The Little Rock Convention and Visitors Bureau was the victim of a recent ransomware attack, according to president and chief executive officer Gretchen Hall, though Hall said she was unable to offer details on the extent of the attack and whether sensitive information was compromised.
In an emailed statement Tuesday, Hall said the bureau experienced a recent ransomware attack in which "cybercriminals deployed malware to lock certain files and systems."
"Upon learning of the issue, we immediately began an investigation and consultation with outside cybersecurity professionals who regularly investigate these matters to determine the extent of the attack and whether any sensitive information may have been accessed or taken by the criminals as part of the attack," Hall said.
Hall said the agency is also working with the outside professionals, as well as regular information technology support, "to safely restore operations as quickly as possible."
"Our investigation and restoration efforts are ongoing," Hall said. "At this time, we do not have evidence that sensitive data has been impacted, but if the ongoing investigation reveals information to the contrary, we will provide appropriate notice to affected individuals."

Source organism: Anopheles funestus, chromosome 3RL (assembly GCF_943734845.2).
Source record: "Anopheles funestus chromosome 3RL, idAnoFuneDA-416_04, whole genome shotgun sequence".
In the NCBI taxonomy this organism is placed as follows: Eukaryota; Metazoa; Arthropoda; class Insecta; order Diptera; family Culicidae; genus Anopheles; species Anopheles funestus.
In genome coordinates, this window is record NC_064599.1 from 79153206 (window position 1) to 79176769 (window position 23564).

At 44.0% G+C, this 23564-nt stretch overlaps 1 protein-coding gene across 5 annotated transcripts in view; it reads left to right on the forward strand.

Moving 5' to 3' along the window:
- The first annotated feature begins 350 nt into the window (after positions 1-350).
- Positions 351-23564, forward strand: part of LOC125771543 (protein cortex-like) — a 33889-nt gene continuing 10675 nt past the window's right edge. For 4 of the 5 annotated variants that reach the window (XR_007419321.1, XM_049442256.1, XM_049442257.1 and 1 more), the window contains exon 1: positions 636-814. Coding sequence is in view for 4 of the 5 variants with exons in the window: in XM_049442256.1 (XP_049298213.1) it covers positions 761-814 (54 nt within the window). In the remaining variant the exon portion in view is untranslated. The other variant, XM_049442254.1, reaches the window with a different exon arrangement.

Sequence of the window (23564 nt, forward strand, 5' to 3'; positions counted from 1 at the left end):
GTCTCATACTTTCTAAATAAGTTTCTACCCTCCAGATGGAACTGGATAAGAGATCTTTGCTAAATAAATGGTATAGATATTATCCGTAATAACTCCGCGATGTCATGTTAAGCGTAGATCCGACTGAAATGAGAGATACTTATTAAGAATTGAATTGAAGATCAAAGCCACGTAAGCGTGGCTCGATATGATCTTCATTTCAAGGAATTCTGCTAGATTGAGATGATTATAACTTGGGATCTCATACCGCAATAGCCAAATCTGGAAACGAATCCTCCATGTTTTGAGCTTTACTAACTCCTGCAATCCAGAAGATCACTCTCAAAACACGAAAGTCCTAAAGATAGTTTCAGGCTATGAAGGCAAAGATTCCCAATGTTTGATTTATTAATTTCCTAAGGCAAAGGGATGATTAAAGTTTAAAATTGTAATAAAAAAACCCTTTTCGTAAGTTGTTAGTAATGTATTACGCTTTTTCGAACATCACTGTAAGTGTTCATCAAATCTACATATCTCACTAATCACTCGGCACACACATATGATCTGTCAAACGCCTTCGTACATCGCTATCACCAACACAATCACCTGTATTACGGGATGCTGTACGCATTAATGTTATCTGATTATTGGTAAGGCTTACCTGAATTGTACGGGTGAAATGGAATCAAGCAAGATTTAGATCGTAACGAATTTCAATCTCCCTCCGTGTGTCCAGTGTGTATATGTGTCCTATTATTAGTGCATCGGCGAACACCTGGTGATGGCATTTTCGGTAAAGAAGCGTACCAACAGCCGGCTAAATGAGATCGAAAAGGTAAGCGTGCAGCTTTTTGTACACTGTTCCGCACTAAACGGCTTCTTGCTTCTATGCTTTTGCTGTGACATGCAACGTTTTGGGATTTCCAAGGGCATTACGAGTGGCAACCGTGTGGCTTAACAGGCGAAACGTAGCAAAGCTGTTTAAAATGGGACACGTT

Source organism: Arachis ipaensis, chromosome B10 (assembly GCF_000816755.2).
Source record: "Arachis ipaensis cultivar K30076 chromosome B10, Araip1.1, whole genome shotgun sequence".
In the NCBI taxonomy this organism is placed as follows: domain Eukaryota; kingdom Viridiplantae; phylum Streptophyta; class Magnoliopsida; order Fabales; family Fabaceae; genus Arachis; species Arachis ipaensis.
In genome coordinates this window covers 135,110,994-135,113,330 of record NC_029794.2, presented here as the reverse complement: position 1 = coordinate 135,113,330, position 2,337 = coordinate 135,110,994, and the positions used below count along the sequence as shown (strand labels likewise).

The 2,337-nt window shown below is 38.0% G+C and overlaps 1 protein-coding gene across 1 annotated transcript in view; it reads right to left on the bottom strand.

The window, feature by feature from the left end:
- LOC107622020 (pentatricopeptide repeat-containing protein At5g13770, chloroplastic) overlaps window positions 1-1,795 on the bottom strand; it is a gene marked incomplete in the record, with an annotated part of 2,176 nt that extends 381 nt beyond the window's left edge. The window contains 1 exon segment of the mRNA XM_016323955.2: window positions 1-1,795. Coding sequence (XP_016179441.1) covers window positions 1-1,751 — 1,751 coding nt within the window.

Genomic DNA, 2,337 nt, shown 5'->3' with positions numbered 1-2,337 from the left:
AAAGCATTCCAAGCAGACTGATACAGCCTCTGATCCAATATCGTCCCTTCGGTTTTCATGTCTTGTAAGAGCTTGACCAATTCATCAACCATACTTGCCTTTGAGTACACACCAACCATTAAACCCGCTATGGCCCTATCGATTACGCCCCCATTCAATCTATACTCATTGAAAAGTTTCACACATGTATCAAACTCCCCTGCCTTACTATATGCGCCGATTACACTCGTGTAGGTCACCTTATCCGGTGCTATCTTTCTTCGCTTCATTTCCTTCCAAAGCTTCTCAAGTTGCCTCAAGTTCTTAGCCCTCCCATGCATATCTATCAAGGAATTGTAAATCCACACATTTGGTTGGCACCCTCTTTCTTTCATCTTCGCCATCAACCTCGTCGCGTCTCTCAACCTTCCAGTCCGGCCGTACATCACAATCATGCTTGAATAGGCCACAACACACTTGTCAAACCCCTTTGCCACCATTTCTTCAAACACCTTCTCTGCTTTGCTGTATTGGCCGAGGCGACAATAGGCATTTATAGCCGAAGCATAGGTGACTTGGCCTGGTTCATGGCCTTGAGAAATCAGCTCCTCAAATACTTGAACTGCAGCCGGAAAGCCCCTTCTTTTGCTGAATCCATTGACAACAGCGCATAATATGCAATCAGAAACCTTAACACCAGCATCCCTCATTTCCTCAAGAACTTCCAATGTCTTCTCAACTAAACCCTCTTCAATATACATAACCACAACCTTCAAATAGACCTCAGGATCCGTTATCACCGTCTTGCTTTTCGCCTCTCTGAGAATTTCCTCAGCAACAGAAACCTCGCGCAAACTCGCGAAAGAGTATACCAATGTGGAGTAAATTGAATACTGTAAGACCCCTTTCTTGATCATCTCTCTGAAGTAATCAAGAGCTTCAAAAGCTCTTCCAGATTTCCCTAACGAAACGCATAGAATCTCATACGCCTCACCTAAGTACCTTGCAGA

Hall said the organization regretted any inconvenience the attack may have caused and expressed appreciation for the public's understanding "as we recover from this criminal attack."
She declined to say whether the hackers have demanded payment to unlock files or systems, nor did Hall say when officials at the visitors bureau learned of the attack. She did not name the cybersecurity individuals or firms assisting the bureau.
The bureau is working with the FBI, Hall said.
In an email, she wrote that the organization "cannot share any additional information at this time because it could jeopardize our investigation." She added that the visitors bureau may be able to share more later.
Ransomware is a malicious form of software used to lock and encrypt electronic files or systems and then extort a payment from the victim before they can regain access to their data, according to the electronic-security software company NortonLifeLock. The bad actors behind ransomware often target specific organizations like universities, government agencies and banks, according to the software firm.
Organizations in Arkansas that have experienced ransomware attacks or cybersecurity incidents recently include the El Dorado Police Department, Arkansas Children's Hospital and the University of Arkansas for Medical Sciences.
A UAMS spokeswoman in April told the Arkansas Democrat-Gazette that the discovery of a malware virus led the hospital to temporarily deactivate its information network.
In 2016, the Carroll County sheriff's office paid $2,440 via bitcoin to hackers who demanded payment after locking the department's system with ransomware, the Democrat-Gazette reported at the time.